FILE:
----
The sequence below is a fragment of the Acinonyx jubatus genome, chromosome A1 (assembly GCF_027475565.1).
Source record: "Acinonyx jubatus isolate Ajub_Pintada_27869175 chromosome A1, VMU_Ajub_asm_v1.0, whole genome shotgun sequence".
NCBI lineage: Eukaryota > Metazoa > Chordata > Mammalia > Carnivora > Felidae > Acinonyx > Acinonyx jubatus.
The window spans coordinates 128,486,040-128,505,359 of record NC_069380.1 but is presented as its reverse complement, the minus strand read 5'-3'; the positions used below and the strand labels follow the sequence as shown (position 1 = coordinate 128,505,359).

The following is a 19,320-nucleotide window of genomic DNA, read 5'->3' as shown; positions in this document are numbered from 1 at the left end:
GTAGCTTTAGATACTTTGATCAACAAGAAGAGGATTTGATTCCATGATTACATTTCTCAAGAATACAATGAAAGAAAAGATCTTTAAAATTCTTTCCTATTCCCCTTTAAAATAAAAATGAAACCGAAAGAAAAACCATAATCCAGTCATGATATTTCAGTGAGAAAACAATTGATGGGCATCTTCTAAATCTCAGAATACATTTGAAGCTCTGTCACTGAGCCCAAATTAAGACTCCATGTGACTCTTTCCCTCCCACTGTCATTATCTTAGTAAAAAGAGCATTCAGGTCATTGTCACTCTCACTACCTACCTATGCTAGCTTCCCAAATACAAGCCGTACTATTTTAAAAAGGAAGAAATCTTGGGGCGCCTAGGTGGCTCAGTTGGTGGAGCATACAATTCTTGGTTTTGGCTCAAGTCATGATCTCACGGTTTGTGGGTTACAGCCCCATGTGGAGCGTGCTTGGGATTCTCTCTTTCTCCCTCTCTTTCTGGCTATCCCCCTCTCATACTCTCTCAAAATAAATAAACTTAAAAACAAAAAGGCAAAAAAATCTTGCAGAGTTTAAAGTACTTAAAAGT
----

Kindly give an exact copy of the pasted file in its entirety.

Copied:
The sequence below is a fragment of the Acinonyx jubatus genome, chromosome A1 (assembly GCF_027475565.1).
Source record: "Acinonyx jubatus isolate Ajub_Pintada_27869175 chromosome A1, VMU_Ajub_asm_v1.0, whole genome shotgun sequence".
NCBI lineage: Eukaryota > Metazoa > Chordata > Mammalia > Carnivora > Felidae > Acinonyx > Acinonyx jubatus.
The window spans coordinates 128,486,040-128,505,359 of record NC_069380.1 but is presented as its reverse complement, the minus strand read 5'-3'; the positions used below and the strand labels follow the sequence as shown (position 1 = coordinate 128,505,359).

The following is a 19,320-nucleotide window of genomic DNA, read 5'->3' as shown; positions in this document are numbered from 1 at the left end:
GTAGCTTTAGATACTTTGATCAACAAGAAGAGGATTTGATTCCATGATTACATTTCTCAAGAATACAATGAAAGAAAAGATCTTTAAAATTCTTTCCTATTCCCCTTTAAAATAAAAATGAAACCGAAAGAAAAACCATAATCCAGTCATGATATTTCAGTGAGAAAACAATTGATGGGCATCTTCTAAATCTCAGAATACATTTGAAGCTCTGTCACTGAGCCCAAATTAAGACTCCATGTGACTCTTTCCCTCCCACTGTCATTATCTTAGTAAAAAGAGCATTCAGGTCATTGTCACTCTCACTACCTACCTATGCTAGCTTCCCAAATACAAGCCGTACTATTTTAAAAAGGAAGAAATCTTGGGGCGCCTAGGTGGCTCAGTTGGTGGAGCATACAATTCTTGGTTTTGGCTCAAGTCATGATCTCACGGTTTGTGGGTTACAGCCCCATGTGGAGCGTGCTTGGGATTCTCTCTTTCTCCCTCTCTTTCTGGCTATCCCCCTCTCATACTCTCTCAAAATAAATAAACTTAAAAACAAAAAGGCAAAAAAATCTTGCAGAGTTTAAAGTACTTAAAAGT